30 December 2009

Reaching Out in Ancón (part 1)

I bought my ticket for Peru in the beginning of December: not exactly round trip in the narrow sense but maybe in the broad sense of US to South America to US. Arriving around the same time as my friend Matt, he agreed to wait for me in the airport and invited me to stay at his parents’ house for the night. In theory this would help in the timeline of my acquiring a visa to later go to Brazil. If only we had woken up earlier than ten the next day! I got to the consulate about one minute past noon. Of course no one could take my documents since it was lunch time and they only receive visa request from 9:30 to 12:00. Oh well. Went back to Matt’s parents’ house for my first Peruvian meal: pallares y arroz.

That evening I met Hector at the airport in Lima, after some time searching for each other, and headed off toward Ancón/Santa Rosa, to the community of San Francisco de Asís. Thus began my stay in Peru.

Long days of hard work are punctuated with interactions among rowers & non-rowers, Peruvians & estadounidenses, young & less young. Sometimes there is a successful communication but, more often than not, there seems to be a bit of haze somewhere in the exchange. The people of this community have been incredible. Giving, gracious, welcoming, warm, eager to help, deeply grateful to have us here: these are all ways one could characterize the many wonderful characters of SFA that are working alongside us to create something special for the future of their community.

For the weeks I'm working at the Lake Union Crew Outreach Foundation project in San Francisco de Asís (Ancón) I will probably just pass along content from Rome Ventura, the director of Lake Union Crew and head of the construction project here in Perú:

Hello Everyone,

It's Sunday here and the Week 1 team is halfway through their time here already!

I know they are all happy to have missed the process of unloading, passing up the hill and stacking the 4,000 concrete blocks on Monday and Tuesday before they arrived! At 24+ pounds a piece it was quite a process and we are all glad to have it done.

Our 7 friends from Lesotho arrived on Thursday evening at 10 pm and frankly looked a bit shell shocked at the airport. They had trouble of some kind at each stop. At the border between Lesotho and South Africa, they were told that it isn't legal to have more than 4 people in a van without a permit....this meant delay, conversation and a bit of cash in order to proceed. (Since they cross that boarder often, this was new, surprising, and probably not even a new law....but hey, whatever it takes....)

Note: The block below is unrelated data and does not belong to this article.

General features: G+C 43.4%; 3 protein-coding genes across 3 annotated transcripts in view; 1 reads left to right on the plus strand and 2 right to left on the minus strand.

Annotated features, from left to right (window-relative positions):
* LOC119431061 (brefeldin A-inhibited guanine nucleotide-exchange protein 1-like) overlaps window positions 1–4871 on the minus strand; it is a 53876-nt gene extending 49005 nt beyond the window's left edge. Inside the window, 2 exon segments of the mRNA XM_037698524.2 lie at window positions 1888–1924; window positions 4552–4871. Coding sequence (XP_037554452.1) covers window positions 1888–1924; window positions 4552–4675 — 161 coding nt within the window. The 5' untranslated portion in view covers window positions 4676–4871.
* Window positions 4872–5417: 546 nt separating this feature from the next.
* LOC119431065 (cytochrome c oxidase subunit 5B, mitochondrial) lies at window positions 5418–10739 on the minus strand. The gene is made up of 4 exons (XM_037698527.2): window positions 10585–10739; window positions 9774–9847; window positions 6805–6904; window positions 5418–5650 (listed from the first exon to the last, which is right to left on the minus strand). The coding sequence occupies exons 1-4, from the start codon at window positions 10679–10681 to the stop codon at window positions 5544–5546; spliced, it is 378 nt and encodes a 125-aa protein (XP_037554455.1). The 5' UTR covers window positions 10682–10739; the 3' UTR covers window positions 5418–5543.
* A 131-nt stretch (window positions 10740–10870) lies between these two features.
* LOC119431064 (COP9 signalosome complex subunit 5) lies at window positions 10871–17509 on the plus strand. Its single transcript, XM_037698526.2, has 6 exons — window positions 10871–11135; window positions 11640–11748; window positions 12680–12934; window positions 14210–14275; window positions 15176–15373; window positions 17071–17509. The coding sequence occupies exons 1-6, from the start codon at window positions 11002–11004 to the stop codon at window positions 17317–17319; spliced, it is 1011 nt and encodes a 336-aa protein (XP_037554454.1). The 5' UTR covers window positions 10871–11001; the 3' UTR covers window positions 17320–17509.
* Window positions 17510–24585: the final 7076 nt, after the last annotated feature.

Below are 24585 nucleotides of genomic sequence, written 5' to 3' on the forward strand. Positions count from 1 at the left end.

When they finally got to the airport in Joburg 5 hours later, they were told their flight was full. Catherine and Emmanuel pressed on and they managed to get on the plane. From there they had a transfer ... which went better for them. Only their seats were all over the place, but at least they were on their way.

Once Hector and I arrived back at the site with them, they were very happily greeted by our volunteers and several of the locals who stayed up to be the first ones to meet them. Off to crash they went, with an 8 hour time difference, our wake up at 5:15 am was no big deal ;-)

Project wise, lots has gotten accomplished with this week's team.
  • We have a painting team led by Keith who is plowing through getting the whole steel building's primer touched up and re-coated as necessary. They've already begun the final coating process at the west end.
  • Steve has been leading a small army of people with shovels and wheelbarrows, digging the footing trench for the second terrace.
  • Conal has been leading the framing team who has been building the window and door buck-outs and building and setting the footing forms.
  • Emily and Lisa have been cutting, bending and tying rebar for the concrete.
Yesterday, everyone was drawn into action because we decided to see if we could pour the whole 2nd terrace footing in the half day that we work on Saturdays. We got up an hour earlier and hit it!
  • Steve and Conal set forms,
  • Lexi ran the sawyer station,
  • Em and Lisa followed with rebar,
  • Wayne ran the mixer,
  • Colette ran a troupe of local moms who were all over getting the buckets at the mixer station filled with gravel, rough sand, fine sand and cement. (She had them doing stretches while the mixer was spinning!)
  • Then came the 'boogie' brigade of wheelbarrows to the bottom of the hill!
  • The Lesotho team had experience with this! They would literally chase their wheelbarrow full of concrete down the sandy hill, braking as needed by dragging the legs.
  • Not everyone made the turn at the bottom ;-)
  • Fuchs had to show off by running back up the hill with his empty wheelbarrow!